Identify imbalances. Learn how to return to your true nature. Return to synchronicity through specified practices.
Four ways to shed toxins and feel healthier through Yoga
We've learned that Hatha Yoga or Union through Effort focuses on cleansing the physical body first. Unlike the practice of Raja Yoga which focuses upon the Yamas & Niyamas as the beginning of our practice, Hatha Yoga focuses on controlling the body.
If we can understand how our body works, then not only can we control it but we can respect it. Cleansing isn't necessarily about using a neti or swallowing a milk-soaked rag. It's about thinking about what you're putting into your body, how you use your body and what you do to your body. When we understand our bodies, we understand ourselves and we are better able to look upon ourselves with honesty.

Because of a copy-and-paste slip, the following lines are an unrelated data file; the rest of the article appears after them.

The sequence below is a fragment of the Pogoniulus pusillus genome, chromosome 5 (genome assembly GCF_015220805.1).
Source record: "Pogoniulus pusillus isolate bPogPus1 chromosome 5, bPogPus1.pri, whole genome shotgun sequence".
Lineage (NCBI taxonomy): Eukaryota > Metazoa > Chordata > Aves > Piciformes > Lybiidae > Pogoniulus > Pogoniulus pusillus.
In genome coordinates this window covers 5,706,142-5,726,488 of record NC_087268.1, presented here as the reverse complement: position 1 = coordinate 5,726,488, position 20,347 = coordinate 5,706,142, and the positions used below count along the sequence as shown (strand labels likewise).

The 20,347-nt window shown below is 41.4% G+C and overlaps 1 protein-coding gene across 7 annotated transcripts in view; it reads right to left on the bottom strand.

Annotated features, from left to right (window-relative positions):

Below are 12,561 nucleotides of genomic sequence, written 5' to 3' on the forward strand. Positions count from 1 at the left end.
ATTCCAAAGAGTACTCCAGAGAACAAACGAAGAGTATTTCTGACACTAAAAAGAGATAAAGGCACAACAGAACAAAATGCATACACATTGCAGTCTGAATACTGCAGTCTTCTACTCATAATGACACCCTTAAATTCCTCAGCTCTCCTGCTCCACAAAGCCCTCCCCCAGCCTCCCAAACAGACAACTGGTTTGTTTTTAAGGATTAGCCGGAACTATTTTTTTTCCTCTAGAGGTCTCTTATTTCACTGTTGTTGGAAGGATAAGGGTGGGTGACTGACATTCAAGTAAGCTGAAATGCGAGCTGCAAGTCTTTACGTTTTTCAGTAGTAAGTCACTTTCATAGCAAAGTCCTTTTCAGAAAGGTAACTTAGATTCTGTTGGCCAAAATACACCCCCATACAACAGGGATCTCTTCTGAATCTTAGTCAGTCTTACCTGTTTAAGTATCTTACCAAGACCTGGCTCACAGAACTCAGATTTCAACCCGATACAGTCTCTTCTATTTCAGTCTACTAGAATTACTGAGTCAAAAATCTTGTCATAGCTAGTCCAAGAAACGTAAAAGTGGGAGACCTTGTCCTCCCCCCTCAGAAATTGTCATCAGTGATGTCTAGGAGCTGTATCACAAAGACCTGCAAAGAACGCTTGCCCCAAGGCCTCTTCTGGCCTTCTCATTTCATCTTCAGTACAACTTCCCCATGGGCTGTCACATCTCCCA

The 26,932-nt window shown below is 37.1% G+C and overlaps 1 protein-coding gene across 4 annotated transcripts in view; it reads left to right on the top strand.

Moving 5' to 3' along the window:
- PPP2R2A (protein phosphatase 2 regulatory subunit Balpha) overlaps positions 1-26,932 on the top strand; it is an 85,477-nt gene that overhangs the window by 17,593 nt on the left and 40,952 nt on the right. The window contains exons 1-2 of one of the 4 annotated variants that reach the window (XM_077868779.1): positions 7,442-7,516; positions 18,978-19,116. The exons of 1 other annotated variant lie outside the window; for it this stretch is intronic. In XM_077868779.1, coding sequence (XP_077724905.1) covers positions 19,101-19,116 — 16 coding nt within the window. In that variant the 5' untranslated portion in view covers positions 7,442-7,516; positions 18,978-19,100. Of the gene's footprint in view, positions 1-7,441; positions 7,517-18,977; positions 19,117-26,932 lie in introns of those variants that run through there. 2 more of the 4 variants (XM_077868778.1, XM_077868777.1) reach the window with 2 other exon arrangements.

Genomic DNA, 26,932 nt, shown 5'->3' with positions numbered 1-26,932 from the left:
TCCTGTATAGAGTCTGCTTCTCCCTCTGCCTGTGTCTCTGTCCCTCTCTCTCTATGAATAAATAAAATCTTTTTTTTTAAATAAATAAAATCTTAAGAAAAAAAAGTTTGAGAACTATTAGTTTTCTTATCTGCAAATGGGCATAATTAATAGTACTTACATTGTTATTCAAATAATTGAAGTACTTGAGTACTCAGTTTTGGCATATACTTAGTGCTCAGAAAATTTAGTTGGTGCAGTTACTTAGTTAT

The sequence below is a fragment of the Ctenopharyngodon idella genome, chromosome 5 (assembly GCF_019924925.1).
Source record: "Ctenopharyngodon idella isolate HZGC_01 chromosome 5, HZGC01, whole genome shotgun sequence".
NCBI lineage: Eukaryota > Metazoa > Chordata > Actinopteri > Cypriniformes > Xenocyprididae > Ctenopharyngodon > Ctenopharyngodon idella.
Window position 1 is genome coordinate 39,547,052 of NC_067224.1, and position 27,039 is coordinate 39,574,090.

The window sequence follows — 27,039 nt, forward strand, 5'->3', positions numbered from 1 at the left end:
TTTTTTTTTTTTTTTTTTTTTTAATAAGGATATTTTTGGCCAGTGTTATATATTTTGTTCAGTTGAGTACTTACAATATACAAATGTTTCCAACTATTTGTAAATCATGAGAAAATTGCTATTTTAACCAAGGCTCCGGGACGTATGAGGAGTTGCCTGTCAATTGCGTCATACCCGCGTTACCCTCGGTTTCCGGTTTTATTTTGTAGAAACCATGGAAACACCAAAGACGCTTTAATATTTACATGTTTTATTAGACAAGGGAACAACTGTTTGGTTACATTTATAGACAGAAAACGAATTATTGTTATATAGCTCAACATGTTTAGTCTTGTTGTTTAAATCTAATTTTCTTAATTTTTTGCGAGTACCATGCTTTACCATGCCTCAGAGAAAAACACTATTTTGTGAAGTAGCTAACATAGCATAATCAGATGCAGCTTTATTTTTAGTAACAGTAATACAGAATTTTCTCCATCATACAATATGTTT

Have you ever viewed yourself with honesty? Without denying the aspects that you dislike or fear to admit to? The saying "you can't make others happy unless you are happy yourself" is about how you view yourself not about how much money you make, the car you drive or the clothes you wear. Know yourself and you'll learn that these things are not you. Know your body and you will find out who you really are.
Maybe you overdid it this weekend. Perhaps you really like cheese. Somehow an entire cheesecake disappeared and you think it might be in your belly. Regardless of how the toxins got into you, your task is to now get rid of them. Yoga can help!
1) Kriya: Cleansing
One of the most important practices described in Hatha Yoga is purification. In fact, the Hatha Yoga Pradipika explains that you cannot move toward Raja (mindfulness) until you have purified yourself completely. Hatha Yoga describes the practices of Satkarma which include cleansing of the eyes, sinuses, digestive system and areas of elimination.